We both agreed that networking is an invaluable skill for anyone in business. It is something that you take part in at all times. It just becomes part of you. To be a really good networker (if that is even a word) you have to understand that it is about giving unselfishly at every possible opportunity. You have to give freely of your experience and knowledge. When you do this an amazing thing happens. Your network gives back far more than you ever contribute. The even more amazing part is that what you receive almost never comes from the same people you give too. The connections, knowledge and help you need just shows up when you need it.
I know many of you are going to be thinking that this is true of much more than just networking and that this subject like many of those I cover comes back to “The Secret”. I didn’t realize it until I was writing this but you are right! Networking is just another example of how everything in the universe works but I find it easier to understand a little bit at a time.
As companies grow, change is always going to occur. Growth itself is impossible without change. But as changes are taking place, you can never afford to lose sight of what made you successful in the first place.
Losing track of a company’s core values often occurs when major changes are thrust upon the company from the outside. A common example of this is the sale of the company. I am always amazed when prospective owners conduct comprehensive due diligence studies on a company and make a decision to buy the company because they see so many things they like about the organization, and then after they take control they set about to make changes that will alter the very things that attracted them in the first place. They really respect the experience of the management team and then revolutionize the style of management. They like the culture within the organization and then change the way employees are treated. It is not uncommon to see new ownership systematically destroy the value they paid for.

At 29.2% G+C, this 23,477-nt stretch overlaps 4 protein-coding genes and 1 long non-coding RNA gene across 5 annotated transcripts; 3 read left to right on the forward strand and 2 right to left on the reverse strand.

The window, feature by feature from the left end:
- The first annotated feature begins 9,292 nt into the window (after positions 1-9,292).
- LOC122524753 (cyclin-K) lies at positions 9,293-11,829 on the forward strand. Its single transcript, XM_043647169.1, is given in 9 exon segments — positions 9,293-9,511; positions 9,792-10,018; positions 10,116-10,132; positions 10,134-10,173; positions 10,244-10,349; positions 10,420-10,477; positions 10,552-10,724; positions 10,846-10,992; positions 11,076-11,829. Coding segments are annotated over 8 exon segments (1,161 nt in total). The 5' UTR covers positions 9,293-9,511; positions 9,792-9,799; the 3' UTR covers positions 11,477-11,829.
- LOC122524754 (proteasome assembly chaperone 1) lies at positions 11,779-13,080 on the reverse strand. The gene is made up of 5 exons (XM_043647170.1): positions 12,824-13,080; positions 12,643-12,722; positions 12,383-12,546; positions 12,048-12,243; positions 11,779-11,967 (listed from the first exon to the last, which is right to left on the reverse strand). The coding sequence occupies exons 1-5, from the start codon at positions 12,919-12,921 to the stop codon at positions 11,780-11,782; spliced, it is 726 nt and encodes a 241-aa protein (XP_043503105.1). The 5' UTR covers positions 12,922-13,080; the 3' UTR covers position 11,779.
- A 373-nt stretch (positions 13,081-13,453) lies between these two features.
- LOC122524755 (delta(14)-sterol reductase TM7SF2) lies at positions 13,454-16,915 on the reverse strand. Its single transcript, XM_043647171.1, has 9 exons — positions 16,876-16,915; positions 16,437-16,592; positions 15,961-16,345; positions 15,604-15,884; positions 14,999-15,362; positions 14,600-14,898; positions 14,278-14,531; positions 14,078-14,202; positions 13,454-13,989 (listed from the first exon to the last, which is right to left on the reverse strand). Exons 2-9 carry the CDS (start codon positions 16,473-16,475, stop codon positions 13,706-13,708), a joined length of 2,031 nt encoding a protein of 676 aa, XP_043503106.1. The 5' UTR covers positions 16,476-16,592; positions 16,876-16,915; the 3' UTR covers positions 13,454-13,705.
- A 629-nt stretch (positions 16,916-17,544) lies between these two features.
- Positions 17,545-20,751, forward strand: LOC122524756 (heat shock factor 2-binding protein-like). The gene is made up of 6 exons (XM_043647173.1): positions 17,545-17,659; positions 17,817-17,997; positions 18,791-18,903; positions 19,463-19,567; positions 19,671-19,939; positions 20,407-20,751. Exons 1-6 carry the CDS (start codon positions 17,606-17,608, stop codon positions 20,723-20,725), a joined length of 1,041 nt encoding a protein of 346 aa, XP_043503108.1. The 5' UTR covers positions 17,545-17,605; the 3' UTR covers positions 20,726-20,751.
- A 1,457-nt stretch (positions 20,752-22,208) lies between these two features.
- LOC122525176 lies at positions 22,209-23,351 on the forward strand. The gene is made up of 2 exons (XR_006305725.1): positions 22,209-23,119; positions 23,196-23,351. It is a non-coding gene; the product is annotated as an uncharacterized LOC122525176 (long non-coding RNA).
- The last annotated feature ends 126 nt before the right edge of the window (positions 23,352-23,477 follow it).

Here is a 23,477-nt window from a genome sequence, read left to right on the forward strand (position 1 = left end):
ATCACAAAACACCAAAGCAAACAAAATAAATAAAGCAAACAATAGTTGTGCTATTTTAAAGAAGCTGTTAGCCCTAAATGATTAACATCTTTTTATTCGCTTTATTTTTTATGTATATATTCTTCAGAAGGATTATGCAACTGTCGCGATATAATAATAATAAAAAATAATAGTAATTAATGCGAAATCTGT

New ownership is not the only thing that can cause major changes that negatively impact upon a business. The simple dynamics of growth must be managed very carefully to ensure that core values don’t get lost in the procedural changes.
The secret here is to identify the core values within an organization and then make sure those values are kept in focus at all times. All decisions must be weighed against those values so that change can be accomplished without destroying the greatness within the organization.
I was reminded this morning how important it is to take responsibility for our actions. There are many people who have an autonomic response of finding outside reasons for everything that happens in their life. They find excuses for the big things and the little things. After a while this becomes ingrained.